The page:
Thursday, January 12, 2023

England’s first public mental health inquiry is now investigating 2,000 deaths

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The chair described the number of responses to the request from current and former employees as “extremely disappointing” – and said the current request was failing to meet its objectives.

dr Geraldine Strathdee, chair of the Essex Mental Health Independent Inquiry, said the original figure of 1,500 deaths was based on information from the Essex Partnership University Trust (EPUT) and would be announced in March 2022.

All 1,500 died between 2000 and 2020 while they were patients in an Essex psychiatric ward, or within three months of being discharged.

In an open letter she wrote: “In December 2022 I received an update from EPUT on this number and it is actually closer to 2,000.

“This is a significant increase in the number of people who have lost their lives as patients with mental illness – and the number of families who are suffering that grief.

“I am concerned that it has taken two years since this inquiry was announced for the Trust to be informed of the deaths of these individuals.

“My investigation will now begin writing to these families to offer to meet with anyone who would like to provide evidence for the investigation.”

She said the inquiry had heard “remarkable and sobering evidence from many families” over the past year.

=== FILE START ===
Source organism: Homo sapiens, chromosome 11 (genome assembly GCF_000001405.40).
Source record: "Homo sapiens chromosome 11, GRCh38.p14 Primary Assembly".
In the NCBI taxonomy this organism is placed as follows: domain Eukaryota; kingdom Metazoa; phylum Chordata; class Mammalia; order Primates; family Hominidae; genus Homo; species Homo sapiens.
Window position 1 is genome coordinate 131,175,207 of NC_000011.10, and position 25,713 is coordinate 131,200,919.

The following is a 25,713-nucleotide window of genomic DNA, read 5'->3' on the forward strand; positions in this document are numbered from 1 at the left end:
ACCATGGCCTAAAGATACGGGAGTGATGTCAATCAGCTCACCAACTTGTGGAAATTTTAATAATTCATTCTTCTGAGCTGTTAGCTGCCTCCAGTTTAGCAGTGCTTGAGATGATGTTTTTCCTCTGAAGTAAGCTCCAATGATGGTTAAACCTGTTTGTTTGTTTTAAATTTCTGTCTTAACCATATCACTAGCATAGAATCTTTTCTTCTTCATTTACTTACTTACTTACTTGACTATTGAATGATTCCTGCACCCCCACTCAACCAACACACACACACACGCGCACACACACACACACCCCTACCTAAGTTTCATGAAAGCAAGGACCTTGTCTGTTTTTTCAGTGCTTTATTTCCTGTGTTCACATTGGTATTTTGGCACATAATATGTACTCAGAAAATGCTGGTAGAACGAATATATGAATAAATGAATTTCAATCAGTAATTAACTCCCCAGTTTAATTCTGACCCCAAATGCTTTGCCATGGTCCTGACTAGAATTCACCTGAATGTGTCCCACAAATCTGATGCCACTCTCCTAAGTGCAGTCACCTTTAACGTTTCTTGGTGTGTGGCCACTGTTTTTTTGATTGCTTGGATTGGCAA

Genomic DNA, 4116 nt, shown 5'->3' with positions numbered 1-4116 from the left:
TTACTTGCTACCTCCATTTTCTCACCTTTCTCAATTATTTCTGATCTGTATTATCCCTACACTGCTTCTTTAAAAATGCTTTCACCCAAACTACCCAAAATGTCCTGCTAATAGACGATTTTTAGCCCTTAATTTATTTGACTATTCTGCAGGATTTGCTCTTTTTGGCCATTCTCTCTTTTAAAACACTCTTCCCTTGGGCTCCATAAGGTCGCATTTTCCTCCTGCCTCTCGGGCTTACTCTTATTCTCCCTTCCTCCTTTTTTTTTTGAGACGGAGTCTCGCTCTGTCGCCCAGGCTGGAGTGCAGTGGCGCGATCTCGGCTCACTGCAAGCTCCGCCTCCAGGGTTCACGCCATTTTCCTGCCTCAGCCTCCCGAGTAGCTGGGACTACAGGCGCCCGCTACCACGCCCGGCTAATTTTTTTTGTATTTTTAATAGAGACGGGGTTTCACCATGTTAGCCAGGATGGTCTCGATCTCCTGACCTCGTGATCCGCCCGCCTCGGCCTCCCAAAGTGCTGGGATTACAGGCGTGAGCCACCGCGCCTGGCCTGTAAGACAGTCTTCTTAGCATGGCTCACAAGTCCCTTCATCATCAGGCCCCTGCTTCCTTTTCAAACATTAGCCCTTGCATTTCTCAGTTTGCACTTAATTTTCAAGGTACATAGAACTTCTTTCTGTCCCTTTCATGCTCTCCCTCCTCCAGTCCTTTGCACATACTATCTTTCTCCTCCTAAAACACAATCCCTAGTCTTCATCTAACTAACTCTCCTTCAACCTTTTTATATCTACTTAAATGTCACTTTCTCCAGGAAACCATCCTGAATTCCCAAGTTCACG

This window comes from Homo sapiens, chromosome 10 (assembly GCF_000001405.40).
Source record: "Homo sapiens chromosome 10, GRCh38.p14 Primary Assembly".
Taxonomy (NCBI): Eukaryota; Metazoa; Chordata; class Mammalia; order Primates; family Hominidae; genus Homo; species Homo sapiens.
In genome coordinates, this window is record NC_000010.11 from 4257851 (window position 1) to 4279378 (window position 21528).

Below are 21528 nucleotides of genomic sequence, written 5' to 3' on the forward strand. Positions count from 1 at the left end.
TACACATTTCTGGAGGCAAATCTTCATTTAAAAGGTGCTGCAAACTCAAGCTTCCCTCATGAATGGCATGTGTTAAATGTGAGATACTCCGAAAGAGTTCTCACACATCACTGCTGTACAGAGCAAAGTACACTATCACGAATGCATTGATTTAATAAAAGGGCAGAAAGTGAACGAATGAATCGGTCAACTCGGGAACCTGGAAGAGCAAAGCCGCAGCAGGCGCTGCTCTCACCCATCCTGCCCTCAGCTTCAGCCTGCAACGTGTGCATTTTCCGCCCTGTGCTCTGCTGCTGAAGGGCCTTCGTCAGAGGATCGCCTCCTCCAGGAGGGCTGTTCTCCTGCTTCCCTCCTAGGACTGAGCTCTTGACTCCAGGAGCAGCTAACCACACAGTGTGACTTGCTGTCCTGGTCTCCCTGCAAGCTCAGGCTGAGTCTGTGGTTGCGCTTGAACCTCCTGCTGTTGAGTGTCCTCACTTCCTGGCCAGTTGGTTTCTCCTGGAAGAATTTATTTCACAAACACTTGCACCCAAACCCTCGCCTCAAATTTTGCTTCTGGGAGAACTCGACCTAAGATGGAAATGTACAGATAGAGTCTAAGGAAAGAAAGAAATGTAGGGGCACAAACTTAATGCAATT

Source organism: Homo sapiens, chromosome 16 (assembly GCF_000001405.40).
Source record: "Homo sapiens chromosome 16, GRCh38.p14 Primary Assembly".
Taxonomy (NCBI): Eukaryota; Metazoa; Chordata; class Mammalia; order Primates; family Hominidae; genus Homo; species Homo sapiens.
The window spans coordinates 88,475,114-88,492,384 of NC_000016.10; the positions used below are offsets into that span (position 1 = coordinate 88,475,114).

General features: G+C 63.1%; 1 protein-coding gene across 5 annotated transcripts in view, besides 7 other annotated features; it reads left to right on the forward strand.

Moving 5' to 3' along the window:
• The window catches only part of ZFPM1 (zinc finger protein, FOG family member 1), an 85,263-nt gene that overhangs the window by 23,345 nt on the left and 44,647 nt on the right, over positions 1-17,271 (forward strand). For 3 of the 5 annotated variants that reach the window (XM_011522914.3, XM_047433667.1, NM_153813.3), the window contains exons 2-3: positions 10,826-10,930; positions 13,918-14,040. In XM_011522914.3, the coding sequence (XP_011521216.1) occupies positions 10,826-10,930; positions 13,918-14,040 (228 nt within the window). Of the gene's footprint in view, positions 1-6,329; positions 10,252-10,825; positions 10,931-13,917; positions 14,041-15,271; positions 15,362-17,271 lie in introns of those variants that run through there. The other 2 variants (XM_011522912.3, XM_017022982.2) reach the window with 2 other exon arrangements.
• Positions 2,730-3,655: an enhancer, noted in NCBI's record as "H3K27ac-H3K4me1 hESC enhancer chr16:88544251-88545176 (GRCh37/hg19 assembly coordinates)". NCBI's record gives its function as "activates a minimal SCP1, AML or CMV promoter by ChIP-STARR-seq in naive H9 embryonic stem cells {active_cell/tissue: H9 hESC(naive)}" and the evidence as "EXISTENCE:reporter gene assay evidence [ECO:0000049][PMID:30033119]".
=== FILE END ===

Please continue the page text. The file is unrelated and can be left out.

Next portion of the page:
But she said the number of responses from current and former employees was “hugely disappointing”.

She wrote: “Of the 14,000+ staff members we wrote to, we have received a small number of written comments from staff members and to date only 11 have said they would attend an evidence hearing.

“Whereas we have written directly to some of those involved in the deceased patient cases we are investigating, one in four has responded that they will provide evidence.”

She said this was “insufficient to fulfill our remit”.

dr Strathdee said: “If staff engagement remains very low, I believe the investigation will not be able to fulfill its mandate with non-statutory status.”

She said she met Health Secretary Steve Barclay on Tuesday to share her “concerns about the inquiry”.

“Any decision on the status of the investigation rests with the government,” she said. “I am confident that my concerns will be taken seriously. I will update my witnesses as soon as I am able.

“These challenges will delay the work of the investigation somewhat, and that means we won’t be releasing it in spring 2023. I will provide an updated schedule as soon as I am able.

“The work of the investigation continues while we await further progress. I remain committed to getting answers for families and patients as soon as possible.”

The inquiry was announced by Nadine Dorries in 2020 when she was Health Secretary, following a series of deaths at an NHS mental health department in Essex.

dr Strathdee said the inquest began in December 2021 collecting evidence from families of the deceased as well as former patients.

The investigation also wants to speak to current and former employees.

Last March, Dr. Strathdee said that following the inquiry she would “make recommendations to the Government on what changes need to be made to ensure the safety of patients in inpatient mental health care and to improve the experience of their families and loved ones”.

It was one of the biggest news stories of our time – and it’s still not over. So what did Boris Johnson know about the infamous Downing Street parties? With fresh revelations from our source number 10, in their own words, listen to the inside story…

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